Who's on the hunt for a new / different / better job this year?Finding and landing satisfying work is something @Andy and I are so passionate about. We also both know how tackling the resume and cover letter gauntlet can be a major roadblock in going for it — so we started diving into our go-to advice and templates for both documents on The Bent. What's your cover letter strategy? Any tips, tricks, examples to share?Our formula for personal, impactful, one-page cover letters is below (the full conversation including resume tips lives here: https://thebent.co/our-essential-resume-and-cover-letter-tips/)SalutationKeep it simple and make no assumptions about pronouns or titles: Hi [name copied from the company website],Paragraph 1Convey enthusiasm for the job and articulate why you’ll be great at it: I’m excited to apply for [job title]. I think [Reason 1] and [Reason 2] will make me a great fit on your team.Body ParagraphsBuild on each of the reasons named in Paragraph 1 for 4–7 sentences to include these three things:Important quality: Restate one of your reasons from Paragraph 1So what: Explain why you believe it’s relevant to the roleProof: Show some evidence or examples of you demonstrating that thingClosing ParagraphA quick, excited thank you, then goodbye:I’m excited to learn more from you and the team, and see if we’re a good fit.Here’s an abbreviated example from a managerial applicant:Hello!I’m excited to apply for your Manager of Brand Copy role. The blend of mentor-management and personality-driven writing you describe for this job hits on my two big professional passions, and I think we could be a great fit.Heading up the Creative Brand department at Rachel’s Ginger Beer was a master class in people-first leadership. To be honest, it was a master class in lots of things: onboarding a new team to work on a new brand at a company aspiring for national recognition. I believe a team that trusts each other is the only way to create big things that last, and I had the immense pleasure of building a team of 20 designers, copywriters, and producers at all different stages in their careers, then coaching them to level up their craft and collaborate on a hugely successful global campaign launch. Managing that team was the hardest thing I’ve ever done. I loved it.I’m thrilled by this opportunity and would love the chance to talk more about it.Best,Theo
GinaVriens's profile thumbnail
I’ve been searching for something like this! Thank you. I see a lot of companies still requiring cover letters and also hear from people who’ve landed jobs that they really don’t matter. Any thoughts to that? Also, how formally structured should cover letters look this days (should you include company mailing addresses for example?)Thanks!
EmmaT's profile thumbnail
So many thoughts! First on whether or not CLs matter. I personally know hiring managers who will toss them in the trash without even reading the first sentence. I also know companies that use AI to filter out applicants — any bit of personality you painstakingly include in your letter goes to waste. It's such a hard truth to swallow because cover letters can be really hard to write.But I also know hiring managers who won't even consider a resume unless there's a cover letter attached, regardless if one is explicitly listed as a requirement for the application. And I know from experience a great cover letter can clinch the interview.Bottom line is: most hiring managers want to fill the open role with someone who can both do the job and also WANT to do the job. Cover letters are a way to bring the second part to life. Don't miss out on that opportunity.Re: formatting and making them look like a "letter." I don't, unless I'm actually sending it as snail-mail letter. If it's via email or a job portal, I launch straight in with "Dear so-and-so" and skip all the physical addresses etc. That said, it really doesn't matter either way.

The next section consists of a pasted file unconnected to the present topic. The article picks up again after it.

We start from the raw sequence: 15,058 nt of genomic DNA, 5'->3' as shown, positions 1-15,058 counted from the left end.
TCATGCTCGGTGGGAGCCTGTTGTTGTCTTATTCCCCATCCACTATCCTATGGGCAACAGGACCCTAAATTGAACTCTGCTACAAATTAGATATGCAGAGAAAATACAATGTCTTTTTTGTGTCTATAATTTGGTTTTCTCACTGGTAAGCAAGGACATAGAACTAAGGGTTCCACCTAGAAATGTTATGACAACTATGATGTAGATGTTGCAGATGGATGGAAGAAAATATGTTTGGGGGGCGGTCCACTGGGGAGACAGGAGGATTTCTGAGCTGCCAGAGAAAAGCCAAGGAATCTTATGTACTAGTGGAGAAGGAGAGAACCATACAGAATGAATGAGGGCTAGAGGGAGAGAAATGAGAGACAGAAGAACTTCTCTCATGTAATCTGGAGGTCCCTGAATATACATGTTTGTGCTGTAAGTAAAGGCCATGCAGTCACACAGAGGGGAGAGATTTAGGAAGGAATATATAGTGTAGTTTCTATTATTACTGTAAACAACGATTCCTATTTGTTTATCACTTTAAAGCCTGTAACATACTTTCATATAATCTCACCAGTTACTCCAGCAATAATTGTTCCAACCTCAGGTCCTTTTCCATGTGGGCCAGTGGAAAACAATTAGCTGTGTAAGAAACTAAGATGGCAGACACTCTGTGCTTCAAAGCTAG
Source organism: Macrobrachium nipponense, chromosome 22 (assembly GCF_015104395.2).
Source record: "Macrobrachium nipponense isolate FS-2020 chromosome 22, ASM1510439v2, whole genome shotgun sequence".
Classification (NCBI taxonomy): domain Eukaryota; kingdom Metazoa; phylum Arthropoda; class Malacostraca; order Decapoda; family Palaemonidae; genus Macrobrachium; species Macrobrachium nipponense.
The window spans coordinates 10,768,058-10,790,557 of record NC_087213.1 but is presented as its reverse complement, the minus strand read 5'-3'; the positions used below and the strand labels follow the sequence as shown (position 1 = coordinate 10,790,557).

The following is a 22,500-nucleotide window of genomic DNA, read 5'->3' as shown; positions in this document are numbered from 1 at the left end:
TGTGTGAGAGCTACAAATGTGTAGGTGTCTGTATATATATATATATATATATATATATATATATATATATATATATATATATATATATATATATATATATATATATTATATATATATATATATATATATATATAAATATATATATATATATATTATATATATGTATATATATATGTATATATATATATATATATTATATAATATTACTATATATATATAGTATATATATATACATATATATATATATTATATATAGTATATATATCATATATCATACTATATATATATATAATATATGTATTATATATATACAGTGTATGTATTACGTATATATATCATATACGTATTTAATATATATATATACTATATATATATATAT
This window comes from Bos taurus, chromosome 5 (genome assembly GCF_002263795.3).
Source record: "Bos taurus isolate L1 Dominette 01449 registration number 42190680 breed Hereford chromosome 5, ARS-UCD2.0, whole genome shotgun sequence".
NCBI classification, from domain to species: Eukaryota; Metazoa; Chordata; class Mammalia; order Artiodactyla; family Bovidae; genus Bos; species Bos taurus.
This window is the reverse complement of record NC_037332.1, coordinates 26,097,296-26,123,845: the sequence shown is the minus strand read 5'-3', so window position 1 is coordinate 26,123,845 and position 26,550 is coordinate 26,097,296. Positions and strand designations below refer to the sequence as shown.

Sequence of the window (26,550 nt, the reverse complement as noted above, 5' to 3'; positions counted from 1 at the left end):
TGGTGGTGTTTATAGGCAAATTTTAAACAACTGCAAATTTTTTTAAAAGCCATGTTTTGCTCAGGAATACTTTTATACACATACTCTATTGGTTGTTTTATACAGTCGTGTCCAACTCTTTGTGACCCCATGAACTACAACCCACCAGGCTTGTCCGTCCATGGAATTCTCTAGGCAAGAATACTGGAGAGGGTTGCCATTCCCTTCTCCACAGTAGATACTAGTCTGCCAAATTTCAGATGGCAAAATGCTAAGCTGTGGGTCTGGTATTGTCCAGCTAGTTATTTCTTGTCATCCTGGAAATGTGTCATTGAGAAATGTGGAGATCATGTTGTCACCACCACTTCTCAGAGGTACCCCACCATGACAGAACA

GinaVriens's profile thumbnail
Gotcha. Thanks for your feedback &thoughts.
iynna's profile thumbnail
@RisaC check this
RisaC's profile thumbnail
Way ahead of you; I read it yesterday. Thanks.
iynna's profile thumbnail
Great!
KelseyG's profile thumbnail
This is so interesting to me! My cover letters tend to read more formal than the above. Do you find that a less formal tone tends to receive more responses from companies? My cover letters are also a lot longer as I try to touch on all as many of the responsibilities and qualities listed in the job description. Do you recommend more of a short, sweet, and to the point cover letter style?Thank you!
EmmaT's profile thumbnail
Such great questions; I've had both of those myself along the way! Re: tone/formality — I do my best to reflect what I am actually like as a human being at the office in my cover letters. I'm not particularly formal at work, so my CLs tend to be more conversational and include my *feelings* about things and that's worked really well for me. But if you're very polished/professional/buttoned-up at work, it makes sense to underscore that in writing, too.When in doubt, I try to mirror the tone of the company (e.g. the brand website, the job description) in a way that feels authentic to me. Does that make sense?And yes, I do think shorter is more powerful: definitely on one page, and not too visually dense so it doesn't seem like EFFORT to read. I suggest 2-3 "big takeaways" to touch on in the cover letter, and let your awesome resume do its job to show off your responsibilities and results.
KelseyG's profile thumbnail
Thank you for the reply to my questions! I'll give my next cover letters a reboot with the suggestions! :)
Sambhavi's profile thumbnail
Wow, this is so helpful. I've bookmarked this link now :)
unabassila's profile thumbnail
thank you so much for sharing this!